Bunch, Martin J. (2001) "GIS for Marginalization or Empowerment in Environmental Management: A South Indian Example" in The Indian Geographical Journal, 77(2):1-17. 


Geographic Information Systems (GIS) exist to transform data into knowledge and present this knowledge in various formats for the purpose of supporting decisions. In doing so, GIS are portrayed as knowledge-based systems that are free from bias. In fact, GIS is a socially constructed technology. The entire process of GIS production, from software development to data creation, analysis, visualization and interpretation of GIS output, is characterized by political, economic and social motivations. This paper presents a model of communication for GIS that illuminates the potential for GIS to both marginalise and empower vulnerable and excluded groups in environmental management and planning situations at each stage of the GIS production process. Inclusive and empowering uses of GIS in recent research in South India are discussed. In particular, GIS was central to a process of conceptual and environmental modelling intended to support rehabilitation and management of the Cooum River in Chennai. This process incorporated the perspectives of citizens and NGOs into expression of system relationships that were represented in a GIS-based Decision Support System and simulation model. The process led to identification of qualitatively different kinds of system interventions than were tried (and failed) in the past to rehabilitate this extremely stressed system.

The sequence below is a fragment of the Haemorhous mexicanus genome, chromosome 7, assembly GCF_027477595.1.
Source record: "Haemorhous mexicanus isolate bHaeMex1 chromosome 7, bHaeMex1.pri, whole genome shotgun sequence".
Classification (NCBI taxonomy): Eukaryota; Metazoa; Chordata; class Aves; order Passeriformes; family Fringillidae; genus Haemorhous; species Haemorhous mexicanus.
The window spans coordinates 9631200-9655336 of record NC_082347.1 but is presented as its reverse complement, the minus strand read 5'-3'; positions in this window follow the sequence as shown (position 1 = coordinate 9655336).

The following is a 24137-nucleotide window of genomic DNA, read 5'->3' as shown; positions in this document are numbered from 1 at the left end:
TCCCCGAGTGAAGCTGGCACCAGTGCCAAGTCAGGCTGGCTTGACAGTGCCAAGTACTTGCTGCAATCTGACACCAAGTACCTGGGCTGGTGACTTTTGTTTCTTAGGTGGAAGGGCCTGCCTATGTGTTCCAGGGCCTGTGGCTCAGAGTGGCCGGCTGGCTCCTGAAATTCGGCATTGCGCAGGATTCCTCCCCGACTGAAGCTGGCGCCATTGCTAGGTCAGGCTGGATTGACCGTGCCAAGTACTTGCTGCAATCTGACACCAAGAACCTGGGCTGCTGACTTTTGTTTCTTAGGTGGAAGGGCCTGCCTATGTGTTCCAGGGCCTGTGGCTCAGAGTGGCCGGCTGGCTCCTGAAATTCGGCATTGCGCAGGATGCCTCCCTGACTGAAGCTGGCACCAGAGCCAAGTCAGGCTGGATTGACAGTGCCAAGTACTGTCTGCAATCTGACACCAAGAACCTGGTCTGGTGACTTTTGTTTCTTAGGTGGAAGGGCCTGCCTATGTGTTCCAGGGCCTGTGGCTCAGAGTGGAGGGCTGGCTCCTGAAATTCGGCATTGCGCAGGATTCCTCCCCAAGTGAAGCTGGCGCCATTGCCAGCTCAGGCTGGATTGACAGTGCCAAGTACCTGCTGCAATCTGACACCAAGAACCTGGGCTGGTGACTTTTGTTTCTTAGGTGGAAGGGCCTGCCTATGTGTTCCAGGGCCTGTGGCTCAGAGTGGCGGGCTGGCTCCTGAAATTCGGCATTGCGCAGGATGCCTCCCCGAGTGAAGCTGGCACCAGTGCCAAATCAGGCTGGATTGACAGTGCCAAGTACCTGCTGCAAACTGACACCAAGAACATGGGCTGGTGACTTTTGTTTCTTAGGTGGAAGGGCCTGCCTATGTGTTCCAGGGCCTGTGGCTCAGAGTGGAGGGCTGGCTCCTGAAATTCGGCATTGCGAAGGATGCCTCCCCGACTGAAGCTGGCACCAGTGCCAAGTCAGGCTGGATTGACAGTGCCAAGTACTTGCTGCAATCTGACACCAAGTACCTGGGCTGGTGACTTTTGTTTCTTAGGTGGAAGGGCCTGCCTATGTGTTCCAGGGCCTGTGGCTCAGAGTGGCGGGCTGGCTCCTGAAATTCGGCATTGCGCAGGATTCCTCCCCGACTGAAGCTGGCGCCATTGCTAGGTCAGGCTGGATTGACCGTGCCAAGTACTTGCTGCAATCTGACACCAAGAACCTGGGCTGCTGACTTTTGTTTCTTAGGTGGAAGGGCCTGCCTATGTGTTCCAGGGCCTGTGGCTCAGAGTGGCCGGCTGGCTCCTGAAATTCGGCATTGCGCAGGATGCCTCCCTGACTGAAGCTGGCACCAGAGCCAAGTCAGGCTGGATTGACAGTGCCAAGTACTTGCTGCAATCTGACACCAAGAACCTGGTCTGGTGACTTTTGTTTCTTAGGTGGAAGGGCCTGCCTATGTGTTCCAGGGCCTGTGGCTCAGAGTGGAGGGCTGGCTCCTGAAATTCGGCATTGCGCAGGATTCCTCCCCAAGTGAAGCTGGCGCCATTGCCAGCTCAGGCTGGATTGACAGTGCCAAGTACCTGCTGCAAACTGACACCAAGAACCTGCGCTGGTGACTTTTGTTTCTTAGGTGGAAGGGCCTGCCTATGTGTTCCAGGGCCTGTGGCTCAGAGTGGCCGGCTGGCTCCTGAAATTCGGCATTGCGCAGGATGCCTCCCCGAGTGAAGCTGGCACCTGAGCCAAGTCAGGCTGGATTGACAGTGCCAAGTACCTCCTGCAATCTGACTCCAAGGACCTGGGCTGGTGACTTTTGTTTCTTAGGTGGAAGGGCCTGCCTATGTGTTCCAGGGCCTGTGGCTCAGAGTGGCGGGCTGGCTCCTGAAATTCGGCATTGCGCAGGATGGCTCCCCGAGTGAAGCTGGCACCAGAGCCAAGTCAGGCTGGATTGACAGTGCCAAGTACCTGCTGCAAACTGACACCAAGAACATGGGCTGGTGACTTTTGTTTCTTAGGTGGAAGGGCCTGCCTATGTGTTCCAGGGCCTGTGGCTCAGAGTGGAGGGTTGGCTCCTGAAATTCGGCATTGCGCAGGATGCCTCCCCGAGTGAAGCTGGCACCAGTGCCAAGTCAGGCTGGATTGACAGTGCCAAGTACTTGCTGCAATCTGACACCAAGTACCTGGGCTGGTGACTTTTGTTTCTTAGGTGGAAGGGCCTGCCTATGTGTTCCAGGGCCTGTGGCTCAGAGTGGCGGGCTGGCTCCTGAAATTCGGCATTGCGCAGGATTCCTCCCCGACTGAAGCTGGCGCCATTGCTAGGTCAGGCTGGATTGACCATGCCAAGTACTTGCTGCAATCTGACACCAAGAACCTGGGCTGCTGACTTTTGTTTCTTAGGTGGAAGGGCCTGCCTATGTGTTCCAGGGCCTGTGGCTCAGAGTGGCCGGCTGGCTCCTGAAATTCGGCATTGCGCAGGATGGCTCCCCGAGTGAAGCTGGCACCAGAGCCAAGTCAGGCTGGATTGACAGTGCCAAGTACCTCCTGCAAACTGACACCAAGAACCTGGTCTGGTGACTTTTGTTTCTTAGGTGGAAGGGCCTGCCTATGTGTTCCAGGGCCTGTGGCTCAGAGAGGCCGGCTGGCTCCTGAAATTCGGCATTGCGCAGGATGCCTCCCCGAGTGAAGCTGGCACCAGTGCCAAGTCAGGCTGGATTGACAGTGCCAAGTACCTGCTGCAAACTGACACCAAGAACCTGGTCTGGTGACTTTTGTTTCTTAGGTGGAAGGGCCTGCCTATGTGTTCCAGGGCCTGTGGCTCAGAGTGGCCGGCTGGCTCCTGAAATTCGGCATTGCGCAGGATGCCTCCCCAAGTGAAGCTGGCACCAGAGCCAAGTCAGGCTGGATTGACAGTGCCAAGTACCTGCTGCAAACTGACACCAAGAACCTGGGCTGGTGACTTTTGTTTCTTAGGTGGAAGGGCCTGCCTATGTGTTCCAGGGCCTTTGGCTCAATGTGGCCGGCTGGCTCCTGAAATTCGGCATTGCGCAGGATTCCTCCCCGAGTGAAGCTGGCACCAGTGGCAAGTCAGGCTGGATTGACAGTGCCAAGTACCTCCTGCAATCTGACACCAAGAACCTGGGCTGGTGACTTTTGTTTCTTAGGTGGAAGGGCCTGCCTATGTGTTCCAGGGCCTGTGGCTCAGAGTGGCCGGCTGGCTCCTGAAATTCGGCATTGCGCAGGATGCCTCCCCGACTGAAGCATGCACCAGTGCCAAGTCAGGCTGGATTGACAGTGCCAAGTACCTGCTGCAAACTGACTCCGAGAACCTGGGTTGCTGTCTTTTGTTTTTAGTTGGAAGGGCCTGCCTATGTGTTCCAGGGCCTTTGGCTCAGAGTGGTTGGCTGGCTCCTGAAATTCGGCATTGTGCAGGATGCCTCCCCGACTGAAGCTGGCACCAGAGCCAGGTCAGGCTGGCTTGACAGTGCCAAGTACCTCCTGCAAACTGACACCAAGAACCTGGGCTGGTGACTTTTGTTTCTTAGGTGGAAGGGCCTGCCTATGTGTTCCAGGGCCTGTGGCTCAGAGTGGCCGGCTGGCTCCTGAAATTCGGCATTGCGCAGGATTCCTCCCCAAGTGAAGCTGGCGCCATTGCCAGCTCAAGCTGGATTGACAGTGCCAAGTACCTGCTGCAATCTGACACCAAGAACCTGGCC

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Copyright © 2001-2004 Martin J. Bunch. All rights reserved. Revised: 03 April, 2004 by MJB